Little Jack was almost a year old, but he could not walk a step or speak a word. All he could do was to sit upon the floor and play with blocks, and make his rubber doll squeak. One morning his mamma was going to make preserves, so she took off her gold ring and put it on the table in the dining room. Then she left Jack there on the floor wile she went into the kitchen. Pretty soon Daisy, the white kitten, came in and jumped upon the table. When she saw the ring she whisked it off, rolled it over the floor and had a fine time. At last as she was pushing it about in a corner it sunk into a small hole in the carpet that a moth had made. She tried to get it again, but by and by it slipped clear out of sight. After she had done this she strolled out of the house. Jack had watched her movements, but as he could not talk he was unable to report her wrong-doing. When his mamma looked for her ring she could not find it anywhere and she felt very sorry. For nearly three months that ring lay in its snug hiding place. During the time Jack had been growing and learning a great deal. He could get all around the floor now. One day when he was creeping in the corner he found the tiny moth-hole and put his finger into it. Then he would often go there and do the same thing, till the hole grew larger. At last he saw something shining down among the loose threads and he pulled out the lost ring. He crept to his mamma and held it up to her and, oh, how surprised she was! "Where did Jack get it?" she exclaimed. Then he crept back into the corner and showed her the hole in the carpet; but she could not think how the ring ever got there. When his sister, Wenonoha, came from school and heard about it, she said,"I believe Daisy was the rogue that lost it, for yesterday she pushed my ring off the table and rolled it over the floor for a long time." So they agreed that this was the way the mischief had been done.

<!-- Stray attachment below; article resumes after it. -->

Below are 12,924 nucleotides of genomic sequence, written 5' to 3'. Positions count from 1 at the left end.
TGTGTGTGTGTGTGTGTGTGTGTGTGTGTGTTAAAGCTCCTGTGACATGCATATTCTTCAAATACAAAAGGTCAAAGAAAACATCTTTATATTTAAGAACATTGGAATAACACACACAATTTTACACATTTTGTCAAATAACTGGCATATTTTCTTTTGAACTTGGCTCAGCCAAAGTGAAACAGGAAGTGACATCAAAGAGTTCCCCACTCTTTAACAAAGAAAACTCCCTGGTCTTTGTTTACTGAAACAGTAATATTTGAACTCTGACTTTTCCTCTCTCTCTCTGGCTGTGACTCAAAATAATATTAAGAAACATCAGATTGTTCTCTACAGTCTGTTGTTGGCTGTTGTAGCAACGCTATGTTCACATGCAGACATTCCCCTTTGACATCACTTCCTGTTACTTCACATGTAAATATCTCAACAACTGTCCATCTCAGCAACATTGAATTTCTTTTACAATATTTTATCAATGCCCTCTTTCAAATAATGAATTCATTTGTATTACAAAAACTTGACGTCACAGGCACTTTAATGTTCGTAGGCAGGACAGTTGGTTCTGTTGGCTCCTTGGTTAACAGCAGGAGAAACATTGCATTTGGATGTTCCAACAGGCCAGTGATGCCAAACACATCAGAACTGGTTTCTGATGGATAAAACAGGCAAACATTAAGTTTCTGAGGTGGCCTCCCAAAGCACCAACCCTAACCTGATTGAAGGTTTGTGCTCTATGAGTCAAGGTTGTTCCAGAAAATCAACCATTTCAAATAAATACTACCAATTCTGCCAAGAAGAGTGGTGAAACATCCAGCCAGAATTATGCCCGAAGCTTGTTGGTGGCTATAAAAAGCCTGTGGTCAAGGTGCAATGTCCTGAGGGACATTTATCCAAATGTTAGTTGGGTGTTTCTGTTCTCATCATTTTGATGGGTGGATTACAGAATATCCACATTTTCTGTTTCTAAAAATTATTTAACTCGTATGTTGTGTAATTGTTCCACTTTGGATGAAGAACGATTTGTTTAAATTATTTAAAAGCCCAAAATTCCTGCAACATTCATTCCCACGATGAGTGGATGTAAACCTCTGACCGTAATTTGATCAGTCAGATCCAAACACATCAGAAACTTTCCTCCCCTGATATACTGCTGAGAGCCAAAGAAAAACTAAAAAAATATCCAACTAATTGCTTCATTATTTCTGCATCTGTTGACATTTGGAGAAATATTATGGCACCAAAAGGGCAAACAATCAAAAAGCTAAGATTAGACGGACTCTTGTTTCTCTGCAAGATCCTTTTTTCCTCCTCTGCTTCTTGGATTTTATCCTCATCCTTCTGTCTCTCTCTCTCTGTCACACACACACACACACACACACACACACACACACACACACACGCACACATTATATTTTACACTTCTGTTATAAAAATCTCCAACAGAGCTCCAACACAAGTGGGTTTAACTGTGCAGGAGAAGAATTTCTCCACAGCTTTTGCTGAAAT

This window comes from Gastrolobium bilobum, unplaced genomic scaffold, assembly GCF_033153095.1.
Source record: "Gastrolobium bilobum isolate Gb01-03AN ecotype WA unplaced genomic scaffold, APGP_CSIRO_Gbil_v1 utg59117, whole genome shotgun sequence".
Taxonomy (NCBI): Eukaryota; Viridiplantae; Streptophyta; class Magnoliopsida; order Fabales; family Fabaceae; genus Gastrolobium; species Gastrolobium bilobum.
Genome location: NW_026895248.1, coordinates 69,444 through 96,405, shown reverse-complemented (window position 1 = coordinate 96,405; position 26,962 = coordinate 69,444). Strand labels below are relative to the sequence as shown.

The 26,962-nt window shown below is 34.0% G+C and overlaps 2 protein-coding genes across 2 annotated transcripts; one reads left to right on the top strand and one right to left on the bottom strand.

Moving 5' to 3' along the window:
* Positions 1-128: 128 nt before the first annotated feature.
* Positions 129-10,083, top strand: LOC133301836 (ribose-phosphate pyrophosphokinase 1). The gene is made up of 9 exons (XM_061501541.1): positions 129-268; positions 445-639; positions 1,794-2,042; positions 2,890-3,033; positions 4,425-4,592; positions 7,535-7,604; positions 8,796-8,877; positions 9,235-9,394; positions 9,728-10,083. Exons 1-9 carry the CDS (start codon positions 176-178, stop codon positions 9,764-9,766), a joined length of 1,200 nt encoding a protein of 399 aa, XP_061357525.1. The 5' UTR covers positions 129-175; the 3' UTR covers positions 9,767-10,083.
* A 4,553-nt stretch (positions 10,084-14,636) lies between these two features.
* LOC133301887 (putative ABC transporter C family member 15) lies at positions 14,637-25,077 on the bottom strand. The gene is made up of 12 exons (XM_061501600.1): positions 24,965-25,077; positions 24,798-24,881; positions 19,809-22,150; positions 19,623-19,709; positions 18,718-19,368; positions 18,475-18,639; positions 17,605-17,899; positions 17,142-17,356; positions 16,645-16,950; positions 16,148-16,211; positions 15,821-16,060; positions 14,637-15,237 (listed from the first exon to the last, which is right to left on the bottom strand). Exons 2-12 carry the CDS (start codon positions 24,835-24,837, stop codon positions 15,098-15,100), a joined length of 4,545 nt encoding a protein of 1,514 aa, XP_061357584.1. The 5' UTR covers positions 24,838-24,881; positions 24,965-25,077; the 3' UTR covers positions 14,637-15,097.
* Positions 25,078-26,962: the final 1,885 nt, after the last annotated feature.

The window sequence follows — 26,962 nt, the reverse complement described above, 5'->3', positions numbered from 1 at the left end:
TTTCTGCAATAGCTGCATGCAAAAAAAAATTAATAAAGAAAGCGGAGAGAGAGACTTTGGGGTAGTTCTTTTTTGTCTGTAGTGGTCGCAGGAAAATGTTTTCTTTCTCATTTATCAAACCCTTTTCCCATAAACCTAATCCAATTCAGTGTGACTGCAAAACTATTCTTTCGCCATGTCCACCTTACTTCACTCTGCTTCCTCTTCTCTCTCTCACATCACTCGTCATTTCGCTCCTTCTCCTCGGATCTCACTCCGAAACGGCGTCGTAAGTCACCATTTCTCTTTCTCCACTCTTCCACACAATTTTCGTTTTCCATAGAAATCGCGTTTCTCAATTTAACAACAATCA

(Honorable Mention)
The Diamond Dipper
By Ruth Bailey, Aged 11 Years
Alvo, Nebraska
      One upon a time it was very hot and very dry. No rain had fallen for days and days. The birds had stopped singing and the animals were dying for want of water. All people were praying for rain.
      One morning a little girl started out to find some water for her sick mother. In her hand she carried a tin dipper. She climbed a hill hoping to find a spring. Up and up she climbed. The sharp stones cut her feet. Their strange shapes filled her with fear, but she thought of her sick mother and would not turn back. At last she came to a great wall of rocks and could go no further.
      "Oh, that some good fairy would show me!" she cried. Then a beautiful fairy stood before her in a robe like the clouds at sunset. She pointed to a narrow path among the rocks. The child followed the path and soon came to a spring hidden under green fern leaves. She filled her dipper to the brim.
      The little girl hurried home, with a happy heart, and gave the water to her mother. The gentle mother raised the dipper to her lips, but she did not drink. "My faithful nurse, let her drink first," she said.
      As she gave the dipper to the nurse it was changed into a diamond. Afterward the dipper could never be found. On night the little girl was looking at the stars and saw her dipper.

Abraham Lincoln
By Hazel Nelson, Aged 12 Years
Omaha, Nebraska
      Abraham Lincoln was born in Hardin county, Kentucky, February 12, 1809. His father's name was Thomas Lincoln. He was a lazy man. Abe's mother's name was Nancy Hanks. She was a kind hearted woman, but not educated. Little Abe went to backwood schools. He was very fond of reading books, such as Aesop's Fables, the Bible and other books.